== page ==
- Assist residents to prepare for the inspection by listing defects, particularly those involving deteriorated lead paint or a problem whose repair could necessitate breaking painted surfaces.
- Educate residents about lead poisoning, lead paint, and the importance of lead-safe work practices.
- Teach residents how to recognize unsafe work practices.
- Provide residents with information about the state lead law and give them a phone number to call if repairs are done in violation of requirements for lead-safe work practices or using prohibited methods.
- Teach residents about their legal rights, especially legal protections from eviction or other retaliation, and provide information about referrals to free or low-cost legal services in the event this is needed.
- Inform residents with young children about where to have blood lead testing done and the reasons to do this.
The CBO staff also provides referrals to the city’s lead hazard control grant program when obvious lead hazards are noted and the units qualify for HUD-subsidized repairs. CBOs often provide enrollment assistance to interested property owners, and also meet with tenants to help them put together their enrollment packets. Tenants tend to feel more comfortable working with a CBO when verifying cash income and other sensitive matters. Additionally, CBO staff can meet with tenants on evenings and weekends when city staff isn’t available.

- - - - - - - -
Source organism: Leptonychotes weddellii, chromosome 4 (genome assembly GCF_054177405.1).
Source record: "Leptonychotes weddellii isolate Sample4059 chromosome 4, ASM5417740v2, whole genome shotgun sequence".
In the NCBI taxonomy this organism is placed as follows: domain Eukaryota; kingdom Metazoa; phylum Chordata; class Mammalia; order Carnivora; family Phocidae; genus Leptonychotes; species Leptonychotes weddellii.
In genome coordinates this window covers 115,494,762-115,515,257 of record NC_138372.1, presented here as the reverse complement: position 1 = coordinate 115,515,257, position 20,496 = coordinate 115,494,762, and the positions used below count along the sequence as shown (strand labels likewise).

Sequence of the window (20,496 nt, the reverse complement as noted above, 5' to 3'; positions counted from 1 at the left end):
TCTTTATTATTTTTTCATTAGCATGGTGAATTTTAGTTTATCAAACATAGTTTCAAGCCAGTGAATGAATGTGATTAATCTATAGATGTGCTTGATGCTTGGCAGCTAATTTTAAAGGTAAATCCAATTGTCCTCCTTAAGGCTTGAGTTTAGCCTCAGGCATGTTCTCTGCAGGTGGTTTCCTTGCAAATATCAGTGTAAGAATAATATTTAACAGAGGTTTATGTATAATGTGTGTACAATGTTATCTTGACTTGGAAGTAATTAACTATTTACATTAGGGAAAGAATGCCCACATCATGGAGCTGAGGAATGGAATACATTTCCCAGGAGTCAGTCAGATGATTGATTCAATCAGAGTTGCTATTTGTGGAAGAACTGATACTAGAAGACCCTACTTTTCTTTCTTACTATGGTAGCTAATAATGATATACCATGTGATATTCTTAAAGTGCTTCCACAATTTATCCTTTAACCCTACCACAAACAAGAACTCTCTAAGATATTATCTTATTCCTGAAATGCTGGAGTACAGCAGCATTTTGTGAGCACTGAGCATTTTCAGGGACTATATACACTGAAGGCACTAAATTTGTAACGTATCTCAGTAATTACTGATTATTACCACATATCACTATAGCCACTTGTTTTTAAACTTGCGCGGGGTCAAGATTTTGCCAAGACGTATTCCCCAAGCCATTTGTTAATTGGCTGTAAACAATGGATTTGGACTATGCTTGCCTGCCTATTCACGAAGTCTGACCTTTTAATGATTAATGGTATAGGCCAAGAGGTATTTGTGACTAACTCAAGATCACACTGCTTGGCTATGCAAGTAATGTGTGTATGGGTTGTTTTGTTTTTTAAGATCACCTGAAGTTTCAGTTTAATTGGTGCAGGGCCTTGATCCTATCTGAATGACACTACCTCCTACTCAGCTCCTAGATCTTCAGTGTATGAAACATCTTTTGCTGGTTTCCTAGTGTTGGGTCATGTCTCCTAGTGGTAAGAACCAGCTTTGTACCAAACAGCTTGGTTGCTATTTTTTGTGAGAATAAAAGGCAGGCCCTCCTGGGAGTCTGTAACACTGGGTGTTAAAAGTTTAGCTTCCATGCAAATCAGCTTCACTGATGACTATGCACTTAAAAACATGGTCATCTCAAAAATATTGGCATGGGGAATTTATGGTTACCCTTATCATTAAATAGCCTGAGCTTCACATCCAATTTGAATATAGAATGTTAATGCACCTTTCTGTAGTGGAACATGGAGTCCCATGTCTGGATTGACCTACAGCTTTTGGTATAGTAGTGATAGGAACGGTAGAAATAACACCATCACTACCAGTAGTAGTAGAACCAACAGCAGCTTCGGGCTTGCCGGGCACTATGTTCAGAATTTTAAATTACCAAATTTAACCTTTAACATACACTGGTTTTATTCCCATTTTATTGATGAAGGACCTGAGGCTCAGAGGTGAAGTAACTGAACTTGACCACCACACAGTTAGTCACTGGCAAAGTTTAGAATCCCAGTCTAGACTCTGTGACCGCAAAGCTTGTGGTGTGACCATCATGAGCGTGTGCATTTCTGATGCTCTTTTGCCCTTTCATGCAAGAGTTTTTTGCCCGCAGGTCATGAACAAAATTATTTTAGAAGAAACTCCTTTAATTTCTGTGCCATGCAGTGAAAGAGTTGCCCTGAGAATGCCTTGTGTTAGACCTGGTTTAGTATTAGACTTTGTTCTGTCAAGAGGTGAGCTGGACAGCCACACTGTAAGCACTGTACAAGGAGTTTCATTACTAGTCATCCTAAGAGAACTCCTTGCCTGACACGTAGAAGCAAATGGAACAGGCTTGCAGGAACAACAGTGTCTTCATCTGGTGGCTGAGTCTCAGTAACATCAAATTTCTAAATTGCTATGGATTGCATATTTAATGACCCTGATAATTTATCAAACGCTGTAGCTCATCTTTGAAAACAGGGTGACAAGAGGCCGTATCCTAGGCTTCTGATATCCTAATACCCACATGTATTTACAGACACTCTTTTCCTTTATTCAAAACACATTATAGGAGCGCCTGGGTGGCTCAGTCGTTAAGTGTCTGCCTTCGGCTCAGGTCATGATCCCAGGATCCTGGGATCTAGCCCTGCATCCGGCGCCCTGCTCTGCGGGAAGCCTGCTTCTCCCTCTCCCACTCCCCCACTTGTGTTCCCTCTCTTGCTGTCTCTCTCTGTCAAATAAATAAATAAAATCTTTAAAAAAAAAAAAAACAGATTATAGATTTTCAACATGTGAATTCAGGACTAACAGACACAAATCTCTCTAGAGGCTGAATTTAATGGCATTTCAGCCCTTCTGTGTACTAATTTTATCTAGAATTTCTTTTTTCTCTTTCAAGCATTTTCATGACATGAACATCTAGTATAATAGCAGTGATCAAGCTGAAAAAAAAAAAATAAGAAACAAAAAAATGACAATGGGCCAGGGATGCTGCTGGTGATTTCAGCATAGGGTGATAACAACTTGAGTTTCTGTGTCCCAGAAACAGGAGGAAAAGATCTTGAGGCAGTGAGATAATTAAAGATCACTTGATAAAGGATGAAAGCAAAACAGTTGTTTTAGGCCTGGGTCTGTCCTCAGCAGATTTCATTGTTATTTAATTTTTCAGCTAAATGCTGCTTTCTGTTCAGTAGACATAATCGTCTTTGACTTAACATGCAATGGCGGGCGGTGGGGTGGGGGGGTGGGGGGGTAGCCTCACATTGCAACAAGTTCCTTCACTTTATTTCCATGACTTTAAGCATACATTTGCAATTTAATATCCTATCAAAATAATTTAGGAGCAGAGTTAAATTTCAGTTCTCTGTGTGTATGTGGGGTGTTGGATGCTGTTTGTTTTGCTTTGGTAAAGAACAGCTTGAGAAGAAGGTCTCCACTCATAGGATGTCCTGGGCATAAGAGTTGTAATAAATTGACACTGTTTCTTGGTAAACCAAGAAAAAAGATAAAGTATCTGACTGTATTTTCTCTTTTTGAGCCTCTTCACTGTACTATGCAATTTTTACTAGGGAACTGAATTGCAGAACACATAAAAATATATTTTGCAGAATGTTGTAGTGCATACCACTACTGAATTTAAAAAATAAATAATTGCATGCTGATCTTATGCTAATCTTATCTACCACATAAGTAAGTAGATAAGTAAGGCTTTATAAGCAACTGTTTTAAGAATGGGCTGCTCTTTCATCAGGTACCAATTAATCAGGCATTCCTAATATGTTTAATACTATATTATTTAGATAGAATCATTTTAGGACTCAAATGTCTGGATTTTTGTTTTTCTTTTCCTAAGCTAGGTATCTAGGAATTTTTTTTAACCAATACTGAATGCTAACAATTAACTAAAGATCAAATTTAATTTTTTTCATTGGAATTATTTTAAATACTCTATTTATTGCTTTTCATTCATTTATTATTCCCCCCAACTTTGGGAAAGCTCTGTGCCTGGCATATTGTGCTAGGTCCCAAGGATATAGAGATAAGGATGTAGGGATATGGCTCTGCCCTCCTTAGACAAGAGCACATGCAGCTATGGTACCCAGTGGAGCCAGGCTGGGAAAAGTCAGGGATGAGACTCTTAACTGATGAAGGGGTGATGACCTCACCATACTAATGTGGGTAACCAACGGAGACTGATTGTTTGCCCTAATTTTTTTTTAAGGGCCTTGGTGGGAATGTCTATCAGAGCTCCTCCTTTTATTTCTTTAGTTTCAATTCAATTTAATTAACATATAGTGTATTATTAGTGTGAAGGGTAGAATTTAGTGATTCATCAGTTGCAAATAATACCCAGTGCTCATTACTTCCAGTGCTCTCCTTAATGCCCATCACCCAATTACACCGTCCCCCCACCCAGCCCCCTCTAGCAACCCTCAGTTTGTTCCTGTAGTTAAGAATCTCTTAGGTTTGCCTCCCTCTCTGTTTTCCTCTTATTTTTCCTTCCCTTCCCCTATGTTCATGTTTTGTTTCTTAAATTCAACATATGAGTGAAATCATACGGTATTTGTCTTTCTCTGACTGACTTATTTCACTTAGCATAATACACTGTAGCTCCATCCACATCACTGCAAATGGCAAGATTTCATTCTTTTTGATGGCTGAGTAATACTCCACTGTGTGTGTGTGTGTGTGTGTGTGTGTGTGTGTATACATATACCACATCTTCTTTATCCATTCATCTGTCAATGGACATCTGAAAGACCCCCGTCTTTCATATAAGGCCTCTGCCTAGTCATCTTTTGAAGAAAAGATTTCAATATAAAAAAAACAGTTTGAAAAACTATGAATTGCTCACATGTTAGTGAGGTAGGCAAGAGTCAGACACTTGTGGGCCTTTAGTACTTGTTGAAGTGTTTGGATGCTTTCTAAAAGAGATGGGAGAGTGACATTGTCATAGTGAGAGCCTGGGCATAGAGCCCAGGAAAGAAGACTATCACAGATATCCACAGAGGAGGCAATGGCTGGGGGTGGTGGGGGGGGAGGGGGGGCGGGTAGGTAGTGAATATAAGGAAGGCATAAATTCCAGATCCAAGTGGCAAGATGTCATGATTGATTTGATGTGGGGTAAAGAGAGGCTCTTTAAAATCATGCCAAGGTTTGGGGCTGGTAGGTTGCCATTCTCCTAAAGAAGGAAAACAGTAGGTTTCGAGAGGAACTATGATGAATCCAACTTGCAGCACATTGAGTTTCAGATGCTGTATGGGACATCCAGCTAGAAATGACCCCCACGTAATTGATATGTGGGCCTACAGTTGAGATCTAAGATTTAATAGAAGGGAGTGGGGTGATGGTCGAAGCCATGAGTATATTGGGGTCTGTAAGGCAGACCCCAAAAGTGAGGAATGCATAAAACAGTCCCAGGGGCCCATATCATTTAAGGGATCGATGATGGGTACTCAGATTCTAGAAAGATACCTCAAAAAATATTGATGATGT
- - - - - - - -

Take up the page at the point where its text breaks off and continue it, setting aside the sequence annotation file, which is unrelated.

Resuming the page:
In properties pre-visited by the CBO staff, city inspectors have found that they gain entry for their official inspections about 80 percent of the time compared to 20 percent for homes not pre-visited. When repairs are ordered, The HHC has found about a 95 percent rate of compliance with safe work practices. In about 5 percent of cases, unsafe repairs are still begun. This triggers a stop-work order by the code enforcement agency and a possible $1,000 fine. The owner is given 48 hours to clean and set up proper work practices. If that order is violated, which happens in only about 1 percent of cases, a referral to CLPPP is made and the CBO staff returns to assist the tenants with any legal problems or health issues. Property owners cited by the CLPPP for violating a stop work order face a misdemeanor, a possible $5,000 fine and/or six months in jail. Additionally CLPPP has the discretion to require the owners to use Certified Abatement Contractors if the owners appear to not be motivated to use lead safe work practices.
When the Los Angeles City Lead Poisoning Prevention Pilot Program began in the fall of 2003, it covered 4 of Los Angeles’ 15 city council districts. Over the past 4 ½ years, the program has been expanded to 12 districts. New districts were often added at the request of a council member because of the program’s success.
Funding for the Healthy Homes Collaborative’s work on this project has come from the city through the HUD lead outreach grants and the Lead Hazard Remediation grants.
Currently, the program is pre-visiting 6,000 multi-unit dwellings and approximately 1,000 single-family properties per year, securing lead-safe repairs in nearly all cases. By comparison, Los Angeles’ HUD lead hazard control grant brings lead safety to just 200 properties in a three-year period.
The Healthy Homes Collaborative estimates that $5 billion dollars worth of repairs have been made to substandard rental dwellings because of the program, with property owners paying to bring units up to code. Although the City of L.A. Housing Department provides for multi-unit rental housing to be proactively inspected every two years, because of limited staffing and funding the inspection cycle is actually closer to five years – despite a doubling of the inspection force a few years ago.